June 2017
Volume 58, Issue 8
Open Access
ARVO Annual Meeting Abstract  |   June 2017
Correlation between tear osmolarity and parameters of ocular and systemic disease in primary Sjogren's syndrome.
Author Affiliations & Notes
  • Do Yeh Yoon
    Ophthalmology, Seoul National University College of Medicine, Seoul, Korea (the Republic of)
    Ophthalmology, Seoul National University Bundang Hospital, Seongnam, Korea (the Republic of)
  • Joo Hyun Kim
    Ophthalmology, Seoul National University Bundang Hospital, Seongnam, Korea (the Republic of)
  • Hyun Sun Jeon
    Ophthalmology, Seoul National University Bundang Hospital, Seongnam, Korea (the Republic of)
  • Won Ryang Wee
    Ophthalmology, Seoul National University College of Medicine, Seoul, Korea (the Republic of)
  • Joon-Young Hyon
    Ophthalmology, Seoul National University College of Medicine, Seoul, Korea (the Republic of)
    Ophthalmology, Seoul National University Bundang Hospital, Seongnam, Korea (the Republic of)
  • Footnotes
    Commercial Relationships   Do Yeh Yoon, None; Joo Hyun Kim, None; Hyun Sun Jeon, None; Won Ryang Wee, None; Joon-Young Hyon, None
  • Footnotes
    Support  None
Investigative Ophthalmology & Visual Science June 2017, Vol.58, 2680. doi:
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      Do Yeh Yoon, Joo Hyun Kim, Hyun Sun Jeon, Won Ryang Wee, Joon-Young Hyon; Correlation between tear osmolarity and parameters of ocular and systemic disease in primary Sjogren's syndrome.. Invest. Ophthalmol. Vis. Sci. 2017;58(8):2680.

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      © ARVO (1962-2015); The Authors (2016-present)

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Abstract

Purpose : To investigate the relationship between tear osmolarity and parameters of ocular and systemic disease in primary Sjogren's syndrome.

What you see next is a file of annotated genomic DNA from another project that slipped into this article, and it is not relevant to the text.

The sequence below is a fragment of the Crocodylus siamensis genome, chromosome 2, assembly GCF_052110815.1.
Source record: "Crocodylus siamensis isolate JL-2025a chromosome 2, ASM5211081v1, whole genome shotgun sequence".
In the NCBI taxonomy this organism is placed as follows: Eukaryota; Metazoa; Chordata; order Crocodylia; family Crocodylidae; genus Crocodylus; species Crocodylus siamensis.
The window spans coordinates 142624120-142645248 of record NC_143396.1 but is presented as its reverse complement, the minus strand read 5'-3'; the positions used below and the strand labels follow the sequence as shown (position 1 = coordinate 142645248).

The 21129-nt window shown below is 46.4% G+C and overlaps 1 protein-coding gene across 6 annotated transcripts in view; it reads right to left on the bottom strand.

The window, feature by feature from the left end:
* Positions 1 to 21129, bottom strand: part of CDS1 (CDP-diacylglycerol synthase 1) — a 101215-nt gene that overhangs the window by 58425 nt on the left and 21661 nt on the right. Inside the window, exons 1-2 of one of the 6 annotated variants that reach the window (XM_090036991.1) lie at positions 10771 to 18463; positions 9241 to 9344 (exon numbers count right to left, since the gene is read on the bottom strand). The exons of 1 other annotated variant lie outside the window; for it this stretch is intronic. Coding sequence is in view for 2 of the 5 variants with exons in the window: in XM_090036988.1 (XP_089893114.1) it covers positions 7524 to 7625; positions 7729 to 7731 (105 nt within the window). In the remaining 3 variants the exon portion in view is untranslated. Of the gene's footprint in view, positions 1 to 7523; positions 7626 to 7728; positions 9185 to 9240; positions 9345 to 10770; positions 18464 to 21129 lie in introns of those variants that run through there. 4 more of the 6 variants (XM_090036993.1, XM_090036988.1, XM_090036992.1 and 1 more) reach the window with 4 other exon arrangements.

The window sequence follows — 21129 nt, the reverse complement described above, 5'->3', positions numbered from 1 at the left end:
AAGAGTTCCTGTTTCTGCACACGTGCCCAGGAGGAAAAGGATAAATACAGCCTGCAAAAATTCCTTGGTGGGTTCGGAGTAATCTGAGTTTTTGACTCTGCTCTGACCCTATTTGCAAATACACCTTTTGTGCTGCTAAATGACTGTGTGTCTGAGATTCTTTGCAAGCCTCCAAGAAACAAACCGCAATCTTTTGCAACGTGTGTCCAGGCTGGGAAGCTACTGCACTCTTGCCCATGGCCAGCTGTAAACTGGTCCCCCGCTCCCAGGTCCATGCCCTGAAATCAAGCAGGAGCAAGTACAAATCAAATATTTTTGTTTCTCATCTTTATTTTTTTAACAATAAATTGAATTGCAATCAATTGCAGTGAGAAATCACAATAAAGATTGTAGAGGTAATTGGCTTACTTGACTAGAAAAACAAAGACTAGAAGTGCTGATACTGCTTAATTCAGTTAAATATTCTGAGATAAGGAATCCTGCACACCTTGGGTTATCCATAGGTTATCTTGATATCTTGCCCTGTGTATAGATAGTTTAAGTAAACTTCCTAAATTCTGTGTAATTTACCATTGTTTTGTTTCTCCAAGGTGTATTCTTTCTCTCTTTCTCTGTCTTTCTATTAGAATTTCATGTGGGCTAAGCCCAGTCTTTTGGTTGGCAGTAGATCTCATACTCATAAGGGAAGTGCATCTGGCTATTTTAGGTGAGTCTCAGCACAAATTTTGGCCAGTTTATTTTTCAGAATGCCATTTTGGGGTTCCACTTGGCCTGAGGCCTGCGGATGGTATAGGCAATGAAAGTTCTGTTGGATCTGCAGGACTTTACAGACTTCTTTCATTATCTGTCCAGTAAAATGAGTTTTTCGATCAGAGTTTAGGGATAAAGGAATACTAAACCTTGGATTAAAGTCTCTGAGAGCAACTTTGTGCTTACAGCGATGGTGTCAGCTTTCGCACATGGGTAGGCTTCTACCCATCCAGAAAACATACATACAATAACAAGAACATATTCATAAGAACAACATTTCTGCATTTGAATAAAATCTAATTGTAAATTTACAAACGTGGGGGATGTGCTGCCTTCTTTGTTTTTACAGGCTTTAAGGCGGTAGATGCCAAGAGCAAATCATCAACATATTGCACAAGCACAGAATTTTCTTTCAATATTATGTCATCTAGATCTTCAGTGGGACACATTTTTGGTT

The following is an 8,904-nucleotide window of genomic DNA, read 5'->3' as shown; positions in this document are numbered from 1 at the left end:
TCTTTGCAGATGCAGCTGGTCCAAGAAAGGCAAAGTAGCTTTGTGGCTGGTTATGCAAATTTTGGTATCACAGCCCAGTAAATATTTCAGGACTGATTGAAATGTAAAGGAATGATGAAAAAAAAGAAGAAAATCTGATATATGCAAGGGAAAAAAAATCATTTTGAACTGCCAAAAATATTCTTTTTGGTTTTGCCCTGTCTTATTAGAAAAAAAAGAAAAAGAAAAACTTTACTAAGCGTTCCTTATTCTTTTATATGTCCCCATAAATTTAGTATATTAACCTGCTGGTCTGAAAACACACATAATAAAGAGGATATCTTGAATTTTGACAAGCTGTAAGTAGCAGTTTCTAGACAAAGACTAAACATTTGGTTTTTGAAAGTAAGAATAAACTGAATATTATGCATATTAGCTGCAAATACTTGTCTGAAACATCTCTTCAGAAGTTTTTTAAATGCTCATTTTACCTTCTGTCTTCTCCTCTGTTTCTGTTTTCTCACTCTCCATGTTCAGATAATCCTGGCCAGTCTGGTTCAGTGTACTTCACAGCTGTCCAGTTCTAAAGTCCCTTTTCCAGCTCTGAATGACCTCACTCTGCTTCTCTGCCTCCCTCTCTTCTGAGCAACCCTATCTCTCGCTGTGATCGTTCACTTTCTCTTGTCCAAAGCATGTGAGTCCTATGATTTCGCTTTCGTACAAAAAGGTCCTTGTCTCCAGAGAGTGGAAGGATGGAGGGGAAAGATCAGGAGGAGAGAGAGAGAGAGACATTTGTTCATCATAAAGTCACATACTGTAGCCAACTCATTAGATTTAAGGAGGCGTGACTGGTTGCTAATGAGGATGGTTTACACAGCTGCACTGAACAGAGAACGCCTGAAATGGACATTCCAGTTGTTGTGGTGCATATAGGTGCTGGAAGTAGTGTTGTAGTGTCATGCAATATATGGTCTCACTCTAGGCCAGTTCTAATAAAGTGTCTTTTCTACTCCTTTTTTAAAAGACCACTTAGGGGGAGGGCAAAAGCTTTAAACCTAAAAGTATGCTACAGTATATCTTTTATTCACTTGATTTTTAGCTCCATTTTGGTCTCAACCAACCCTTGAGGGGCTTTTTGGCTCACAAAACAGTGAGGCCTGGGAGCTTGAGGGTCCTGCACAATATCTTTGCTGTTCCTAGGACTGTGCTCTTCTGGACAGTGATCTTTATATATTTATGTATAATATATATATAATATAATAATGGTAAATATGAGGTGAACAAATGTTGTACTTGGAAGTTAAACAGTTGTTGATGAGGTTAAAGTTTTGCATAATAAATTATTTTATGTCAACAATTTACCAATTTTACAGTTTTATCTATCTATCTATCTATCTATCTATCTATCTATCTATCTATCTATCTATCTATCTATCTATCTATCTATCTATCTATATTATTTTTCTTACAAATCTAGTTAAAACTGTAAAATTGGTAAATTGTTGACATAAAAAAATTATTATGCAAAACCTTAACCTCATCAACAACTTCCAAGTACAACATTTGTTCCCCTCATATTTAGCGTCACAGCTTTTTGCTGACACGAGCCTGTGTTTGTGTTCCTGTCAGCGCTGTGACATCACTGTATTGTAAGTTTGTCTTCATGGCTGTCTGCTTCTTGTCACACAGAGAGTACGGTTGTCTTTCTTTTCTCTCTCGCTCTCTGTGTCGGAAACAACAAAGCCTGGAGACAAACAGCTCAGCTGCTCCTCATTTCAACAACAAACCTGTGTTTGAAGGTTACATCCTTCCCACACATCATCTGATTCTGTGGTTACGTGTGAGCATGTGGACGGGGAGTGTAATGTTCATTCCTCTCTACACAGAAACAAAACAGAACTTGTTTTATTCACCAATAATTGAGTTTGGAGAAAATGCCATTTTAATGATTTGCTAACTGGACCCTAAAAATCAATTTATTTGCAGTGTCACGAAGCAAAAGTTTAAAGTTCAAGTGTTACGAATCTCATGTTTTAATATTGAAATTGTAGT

Methods : Medical records of a total of 53 patients with primary Sjogren's syndrome were reviewed. Tear osmolarity using TearLab osmometer and dry eye parameters such as tear break-up time, ocular staining score (Sjögren's International Collaboration Clinical Alliance (SICCA) ocular staining score), Schirmer-I score, symptoms with Ocular Surface Disease Index (OSDI) and Visual Analog Scale (VAS) were obtained. Systemic laboratory data and medication history were also collected. Correlation between the parameters were analyzed by Spearman's rank correlation test.

Results : 53 patients with a mean age of 54.1 ± 13.2 years and female predominance (96.23%) were enrolled. Majority of patients (64%) were receiving systemic therapy for severe Sjogren’s syndrome. The tear osmolarity in Sjogren's syndrome patients was 307 ± 13.6 (mOsm/L). Higher tear osmolarity was associated with lower scores on BUT (ρ = -0.202, p=0.053), and with higher SICCA score (ρ = 0.235, p=0.019). Tear osmolarity and Schirmer test results were not correlated significantly (ρ = 0.174, p=0.631). Higher tear osmolarity was paradoxically associated with lower VAS score (ρ = -0.471, p=0.005) and lower OSDI score (ρ = -0.471, p=0.005). Neither current medication nor salivary gland focus score showed significant association with tear osmolarity. Although tear osmolarity was not associated with SSA-Ro and SSA-LA titer, serum IgG level (ρ = 0.347, p=0.003) and serum ESR (ρ = 0.277, p=0.010) level showed positive correlation with tear osmolarity.

Conclusions : Tear osmolarity is positively correlated with the severity of dry eye. It was associated with lower symptom severity, suggesting decreased corneal sensitivity in Sjogren's syndrome. Significant association with IgG and ESR suggests that high tear osmolarity may correlate with autoantibody load and systemic inflammatory state.

This is an abstract that was submitted for the 2017 ARVO Annual Meeting, held in Baltimore, MD, May 7-11, 2017.

 

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